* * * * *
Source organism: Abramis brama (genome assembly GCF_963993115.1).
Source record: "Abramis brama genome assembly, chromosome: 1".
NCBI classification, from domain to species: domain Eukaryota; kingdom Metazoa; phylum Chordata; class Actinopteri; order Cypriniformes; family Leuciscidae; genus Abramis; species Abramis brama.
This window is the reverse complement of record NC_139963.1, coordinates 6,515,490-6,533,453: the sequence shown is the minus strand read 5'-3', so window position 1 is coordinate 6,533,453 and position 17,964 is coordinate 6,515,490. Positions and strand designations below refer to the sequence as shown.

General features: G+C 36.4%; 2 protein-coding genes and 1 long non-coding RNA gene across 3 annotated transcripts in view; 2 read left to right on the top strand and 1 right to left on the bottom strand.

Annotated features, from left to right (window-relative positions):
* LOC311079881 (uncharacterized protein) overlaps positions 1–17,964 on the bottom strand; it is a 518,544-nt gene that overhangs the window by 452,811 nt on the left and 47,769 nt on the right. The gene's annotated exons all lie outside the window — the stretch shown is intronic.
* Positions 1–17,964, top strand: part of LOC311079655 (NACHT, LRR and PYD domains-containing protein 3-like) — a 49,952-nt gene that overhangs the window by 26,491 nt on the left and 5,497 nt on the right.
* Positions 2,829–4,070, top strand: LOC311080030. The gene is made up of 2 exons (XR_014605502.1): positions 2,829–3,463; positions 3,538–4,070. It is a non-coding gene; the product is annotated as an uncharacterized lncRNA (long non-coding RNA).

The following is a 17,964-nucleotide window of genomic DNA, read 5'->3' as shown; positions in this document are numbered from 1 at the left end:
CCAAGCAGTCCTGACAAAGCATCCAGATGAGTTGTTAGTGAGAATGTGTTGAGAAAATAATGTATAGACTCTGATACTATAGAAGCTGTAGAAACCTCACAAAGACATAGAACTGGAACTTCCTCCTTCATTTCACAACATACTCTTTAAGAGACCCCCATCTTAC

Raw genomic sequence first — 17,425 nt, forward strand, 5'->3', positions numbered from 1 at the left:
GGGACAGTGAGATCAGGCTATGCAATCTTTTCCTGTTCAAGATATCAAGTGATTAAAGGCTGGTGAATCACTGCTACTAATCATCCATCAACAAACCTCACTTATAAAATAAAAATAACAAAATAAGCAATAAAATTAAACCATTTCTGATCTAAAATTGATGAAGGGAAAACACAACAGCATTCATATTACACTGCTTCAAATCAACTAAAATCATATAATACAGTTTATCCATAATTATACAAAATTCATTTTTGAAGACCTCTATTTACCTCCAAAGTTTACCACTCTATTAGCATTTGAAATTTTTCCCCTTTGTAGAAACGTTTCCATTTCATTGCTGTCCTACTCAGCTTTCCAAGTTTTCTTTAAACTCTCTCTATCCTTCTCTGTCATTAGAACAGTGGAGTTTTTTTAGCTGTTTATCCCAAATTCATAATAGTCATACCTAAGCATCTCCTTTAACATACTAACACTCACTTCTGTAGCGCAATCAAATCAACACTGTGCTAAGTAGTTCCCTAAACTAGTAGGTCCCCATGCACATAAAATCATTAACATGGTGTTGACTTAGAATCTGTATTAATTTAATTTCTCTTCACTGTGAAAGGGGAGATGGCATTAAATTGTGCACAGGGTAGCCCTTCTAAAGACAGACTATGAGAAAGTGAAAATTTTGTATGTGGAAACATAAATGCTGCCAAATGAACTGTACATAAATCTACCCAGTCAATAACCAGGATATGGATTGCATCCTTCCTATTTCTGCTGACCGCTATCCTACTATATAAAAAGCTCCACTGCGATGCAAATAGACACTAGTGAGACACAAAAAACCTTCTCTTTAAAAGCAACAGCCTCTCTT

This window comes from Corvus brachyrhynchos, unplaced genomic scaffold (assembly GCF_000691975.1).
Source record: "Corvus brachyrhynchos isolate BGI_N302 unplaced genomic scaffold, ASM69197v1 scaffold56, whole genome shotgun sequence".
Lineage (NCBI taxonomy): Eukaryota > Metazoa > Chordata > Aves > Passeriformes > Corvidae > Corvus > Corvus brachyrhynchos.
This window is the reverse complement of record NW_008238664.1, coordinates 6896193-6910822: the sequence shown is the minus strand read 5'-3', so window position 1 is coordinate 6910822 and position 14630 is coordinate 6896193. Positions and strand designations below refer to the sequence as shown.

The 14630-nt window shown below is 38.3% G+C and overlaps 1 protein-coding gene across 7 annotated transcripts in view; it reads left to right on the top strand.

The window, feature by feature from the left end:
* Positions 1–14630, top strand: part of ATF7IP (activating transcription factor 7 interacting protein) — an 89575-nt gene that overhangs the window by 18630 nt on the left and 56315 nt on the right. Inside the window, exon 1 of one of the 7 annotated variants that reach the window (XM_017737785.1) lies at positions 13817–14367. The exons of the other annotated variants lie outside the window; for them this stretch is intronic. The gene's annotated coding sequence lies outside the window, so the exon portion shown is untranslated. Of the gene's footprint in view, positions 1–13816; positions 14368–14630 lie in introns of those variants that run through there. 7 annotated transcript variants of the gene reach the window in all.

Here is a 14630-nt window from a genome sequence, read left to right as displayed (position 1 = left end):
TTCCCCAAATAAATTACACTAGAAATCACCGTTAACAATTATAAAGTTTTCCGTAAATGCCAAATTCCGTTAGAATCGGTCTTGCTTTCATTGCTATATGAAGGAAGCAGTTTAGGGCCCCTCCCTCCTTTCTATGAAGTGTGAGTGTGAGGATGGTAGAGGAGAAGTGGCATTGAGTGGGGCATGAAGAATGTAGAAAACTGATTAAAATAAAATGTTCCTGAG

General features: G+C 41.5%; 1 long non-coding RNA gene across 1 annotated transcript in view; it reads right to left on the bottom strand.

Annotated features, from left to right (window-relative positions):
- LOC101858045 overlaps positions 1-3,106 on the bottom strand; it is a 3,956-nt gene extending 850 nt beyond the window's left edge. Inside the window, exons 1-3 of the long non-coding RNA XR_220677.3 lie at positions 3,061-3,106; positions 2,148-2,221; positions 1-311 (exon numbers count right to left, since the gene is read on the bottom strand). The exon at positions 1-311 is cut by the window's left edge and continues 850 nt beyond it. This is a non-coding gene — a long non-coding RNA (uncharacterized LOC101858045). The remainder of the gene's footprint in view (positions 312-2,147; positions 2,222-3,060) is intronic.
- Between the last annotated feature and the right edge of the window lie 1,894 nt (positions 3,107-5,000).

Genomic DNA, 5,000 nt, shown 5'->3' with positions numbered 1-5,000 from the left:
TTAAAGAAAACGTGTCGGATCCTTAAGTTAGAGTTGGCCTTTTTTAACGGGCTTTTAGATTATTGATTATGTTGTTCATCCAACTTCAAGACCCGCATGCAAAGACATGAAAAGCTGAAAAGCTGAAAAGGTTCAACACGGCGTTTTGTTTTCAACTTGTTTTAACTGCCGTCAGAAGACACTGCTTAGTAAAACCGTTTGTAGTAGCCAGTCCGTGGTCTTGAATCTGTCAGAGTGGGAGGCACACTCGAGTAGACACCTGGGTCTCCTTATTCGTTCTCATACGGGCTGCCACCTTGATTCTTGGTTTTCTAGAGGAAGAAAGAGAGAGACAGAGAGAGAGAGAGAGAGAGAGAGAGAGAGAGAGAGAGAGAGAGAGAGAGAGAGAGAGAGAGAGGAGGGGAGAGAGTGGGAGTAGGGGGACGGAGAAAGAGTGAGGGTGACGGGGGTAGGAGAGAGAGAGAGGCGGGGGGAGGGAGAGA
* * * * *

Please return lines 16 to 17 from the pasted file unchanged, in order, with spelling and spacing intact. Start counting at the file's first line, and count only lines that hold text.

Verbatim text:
Lineage (NCBI taxonomy): Eukaryota > Metazoa > Chordata > Aves > Passeriformes > Corvidae > Corvus > Corvus brachyrhynchos.
This window is the reverse complement of record NW_008238664.1, coordinates 6896193-6910822: the sequence shown is the minus strand read 5'-3', so window position 1 is coordinate 6910822 and position 14630 is coordinate 6896193. Positions and strand designations below refer to the sequence as shown.